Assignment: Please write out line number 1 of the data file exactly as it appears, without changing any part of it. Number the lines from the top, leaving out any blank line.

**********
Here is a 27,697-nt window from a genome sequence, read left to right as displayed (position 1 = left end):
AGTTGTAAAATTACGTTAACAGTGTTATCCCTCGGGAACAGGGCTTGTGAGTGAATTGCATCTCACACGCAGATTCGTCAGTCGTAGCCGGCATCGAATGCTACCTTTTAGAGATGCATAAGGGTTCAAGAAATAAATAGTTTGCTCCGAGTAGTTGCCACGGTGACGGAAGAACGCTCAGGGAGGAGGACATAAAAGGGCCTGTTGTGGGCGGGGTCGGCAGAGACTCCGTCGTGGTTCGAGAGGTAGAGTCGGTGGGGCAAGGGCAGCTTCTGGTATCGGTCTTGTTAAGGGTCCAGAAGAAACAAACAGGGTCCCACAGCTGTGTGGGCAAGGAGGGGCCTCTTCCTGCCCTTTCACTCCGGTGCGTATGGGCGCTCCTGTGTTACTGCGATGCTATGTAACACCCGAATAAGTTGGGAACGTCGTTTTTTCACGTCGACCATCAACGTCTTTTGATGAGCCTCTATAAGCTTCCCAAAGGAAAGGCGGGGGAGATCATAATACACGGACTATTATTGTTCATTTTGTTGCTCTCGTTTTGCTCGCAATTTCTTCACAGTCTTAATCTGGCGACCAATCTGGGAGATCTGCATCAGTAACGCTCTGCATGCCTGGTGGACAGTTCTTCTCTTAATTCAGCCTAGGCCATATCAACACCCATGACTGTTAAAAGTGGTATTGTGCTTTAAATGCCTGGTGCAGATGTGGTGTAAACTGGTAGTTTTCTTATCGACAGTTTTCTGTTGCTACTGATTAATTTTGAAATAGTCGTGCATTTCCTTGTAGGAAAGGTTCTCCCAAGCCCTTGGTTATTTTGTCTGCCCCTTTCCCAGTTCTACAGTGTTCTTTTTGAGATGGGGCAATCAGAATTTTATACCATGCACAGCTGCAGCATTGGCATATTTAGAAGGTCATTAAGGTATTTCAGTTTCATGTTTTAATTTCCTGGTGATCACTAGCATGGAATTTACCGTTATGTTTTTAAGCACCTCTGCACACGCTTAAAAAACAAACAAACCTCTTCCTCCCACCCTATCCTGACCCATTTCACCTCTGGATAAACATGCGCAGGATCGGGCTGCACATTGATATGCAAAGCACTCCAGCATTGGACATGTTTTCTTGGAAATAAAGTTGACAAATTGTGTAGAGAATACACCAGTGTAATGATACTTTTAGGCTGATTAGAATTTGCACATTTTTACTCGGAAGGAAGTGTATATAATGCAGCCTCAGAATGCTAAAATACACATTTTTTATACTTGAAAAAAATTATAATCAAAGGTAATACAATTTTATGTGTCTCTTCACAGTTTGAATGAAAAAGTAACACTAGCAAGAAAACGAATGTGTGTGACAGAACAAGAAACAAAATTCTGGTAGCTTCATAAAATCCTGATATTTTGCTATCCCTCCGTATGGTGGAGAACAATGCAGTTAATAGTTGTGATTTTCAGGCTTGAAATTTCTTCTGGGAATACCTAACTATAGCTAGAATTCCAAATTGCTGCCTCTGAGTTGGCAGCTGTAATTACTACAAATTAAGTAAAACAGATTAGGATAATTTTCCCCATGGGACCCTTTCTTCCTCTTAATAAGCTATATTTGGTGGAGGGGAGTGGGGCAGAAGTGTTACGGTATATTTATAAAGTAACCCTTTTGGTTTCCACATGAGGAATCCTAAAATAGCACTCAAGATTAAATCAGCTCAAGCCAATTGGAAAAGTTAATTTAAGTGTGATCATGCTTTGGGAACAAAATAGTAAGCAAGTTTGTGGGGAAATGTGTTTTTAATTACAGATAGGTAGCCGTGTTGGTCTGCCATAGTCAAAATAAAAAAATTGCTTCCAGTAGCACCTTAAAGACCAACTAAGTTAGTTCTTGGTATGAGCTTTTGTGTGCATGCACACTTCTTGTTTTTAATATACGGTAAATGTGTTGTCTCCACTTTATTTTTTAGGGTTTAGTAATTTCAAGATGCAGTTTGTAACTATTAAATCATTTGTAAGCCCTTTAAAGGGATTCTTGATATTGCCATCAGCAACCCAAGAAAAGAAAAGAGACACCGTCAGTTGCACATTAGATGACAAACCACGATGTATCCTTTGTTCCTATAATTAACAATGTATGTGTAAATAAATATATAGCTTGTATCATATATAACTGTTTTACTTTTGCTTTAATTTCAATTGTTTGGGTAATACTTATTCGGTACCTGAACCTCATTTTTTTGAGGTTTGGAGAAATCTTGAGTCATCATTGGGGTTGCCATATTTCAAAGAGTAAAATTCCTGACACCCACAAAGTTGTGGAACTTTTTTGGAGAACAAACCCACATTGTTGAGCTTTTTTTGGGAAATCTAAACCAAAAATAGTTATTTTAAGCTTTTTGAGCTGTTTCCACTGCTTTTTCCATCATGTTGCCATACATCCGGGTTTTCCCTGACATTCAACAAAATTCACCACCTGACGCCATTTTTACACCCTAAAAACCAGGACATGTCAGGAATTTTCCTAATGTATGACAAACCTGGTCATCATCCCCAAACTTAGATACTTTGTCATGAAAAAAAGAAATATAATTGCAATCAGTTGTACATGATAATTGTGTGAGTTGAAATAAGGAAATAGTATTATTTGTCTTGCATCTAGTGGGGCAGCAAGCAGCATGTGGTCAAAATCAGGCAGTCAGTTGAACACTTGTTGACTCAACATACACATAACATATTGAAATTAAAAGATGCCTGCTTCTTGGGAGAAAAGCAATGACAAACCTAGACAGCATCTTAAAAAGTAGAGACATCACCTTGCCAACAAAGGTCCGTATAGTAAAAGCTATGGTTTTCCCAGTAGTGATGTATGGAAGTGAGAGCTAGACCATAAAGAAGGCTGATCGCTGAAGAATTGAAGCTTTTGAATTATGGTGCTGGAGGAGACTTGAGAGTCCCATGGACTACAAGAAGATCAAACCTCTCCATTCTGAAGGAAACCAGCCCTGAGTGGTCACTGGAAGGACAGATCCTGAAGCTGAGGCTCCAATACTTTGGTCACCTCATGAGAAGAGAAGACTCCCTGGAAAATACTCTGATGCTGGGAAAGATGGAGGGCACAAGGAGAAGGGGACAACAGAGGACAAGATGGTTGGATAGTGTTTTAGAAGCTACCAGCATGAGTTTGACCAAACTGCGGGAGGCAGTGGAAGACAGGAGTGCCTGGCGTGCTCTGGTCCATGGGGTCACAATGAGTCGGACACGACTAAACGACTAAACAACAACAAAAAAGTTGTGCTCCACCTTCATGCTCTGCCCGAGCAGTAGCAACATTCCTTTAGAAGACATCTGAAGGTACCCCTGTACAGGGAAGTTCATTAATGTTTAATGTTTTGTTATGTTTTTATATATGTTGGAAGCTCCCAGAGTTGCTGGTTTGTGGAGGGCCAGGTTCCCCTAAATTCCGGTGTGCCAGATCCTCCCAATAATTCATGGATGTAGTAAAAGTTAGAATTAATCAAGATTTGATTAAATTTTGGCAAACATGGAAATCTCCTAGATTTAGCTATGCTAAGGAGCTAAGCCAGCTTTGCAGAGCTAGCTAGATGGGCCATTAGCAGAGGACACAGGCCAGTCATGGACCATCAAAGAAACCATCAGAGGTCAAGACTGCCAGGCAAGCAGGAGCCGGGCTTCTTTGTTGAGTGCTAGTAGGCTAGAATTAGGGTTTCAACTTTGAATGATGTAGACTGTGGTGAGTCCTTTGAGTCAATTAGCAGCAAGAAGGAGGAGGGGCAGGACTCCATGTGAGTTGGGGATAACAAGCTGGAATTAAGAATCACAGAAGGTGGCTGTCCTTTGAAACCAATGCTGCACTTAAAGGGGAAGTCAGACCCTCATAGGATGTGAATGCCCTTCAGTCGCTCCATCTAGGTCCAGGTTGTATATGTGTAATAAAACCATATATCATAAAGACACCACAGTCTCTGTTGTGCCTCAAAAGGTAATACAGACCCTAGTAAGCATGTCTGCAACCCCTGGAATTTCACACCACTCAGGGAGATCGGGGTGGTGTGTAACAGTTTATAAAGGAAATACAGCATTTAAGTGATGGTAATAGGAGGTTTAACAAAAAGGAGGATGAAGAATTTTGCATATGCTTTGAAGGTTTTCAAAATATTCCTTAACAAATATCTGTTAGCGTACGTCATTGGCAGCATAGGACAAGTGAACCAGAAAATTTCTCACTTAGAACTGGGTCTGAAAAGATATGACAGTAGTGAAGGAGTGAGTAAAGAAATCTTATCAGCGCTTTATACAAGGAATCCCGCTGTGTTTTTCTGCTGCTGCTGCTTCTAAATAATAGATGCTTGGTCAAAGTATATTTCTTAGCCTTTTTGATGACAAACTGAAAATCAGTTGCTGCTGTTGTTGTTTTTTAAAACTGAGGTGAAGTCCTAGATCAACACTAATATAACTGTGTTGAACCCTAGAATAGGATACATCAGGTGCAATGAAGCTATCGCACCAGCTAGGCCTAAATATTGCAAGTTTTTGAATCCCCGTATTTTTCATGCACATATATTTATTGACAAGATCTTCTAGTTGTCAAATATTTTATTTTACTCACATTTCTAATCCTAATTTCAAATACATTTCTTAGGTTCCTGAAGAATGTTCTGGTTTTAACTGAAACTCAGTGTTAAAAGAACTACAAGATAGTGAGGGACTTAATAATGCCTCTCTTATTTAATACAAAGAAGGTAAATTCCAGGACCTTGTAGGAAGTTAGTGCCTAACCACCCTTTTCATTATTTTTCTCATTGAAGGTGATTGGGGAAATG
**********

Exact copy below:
Here is a 27,697-nt window from a genome sequence, read left to right as displayed (position 1 = left end):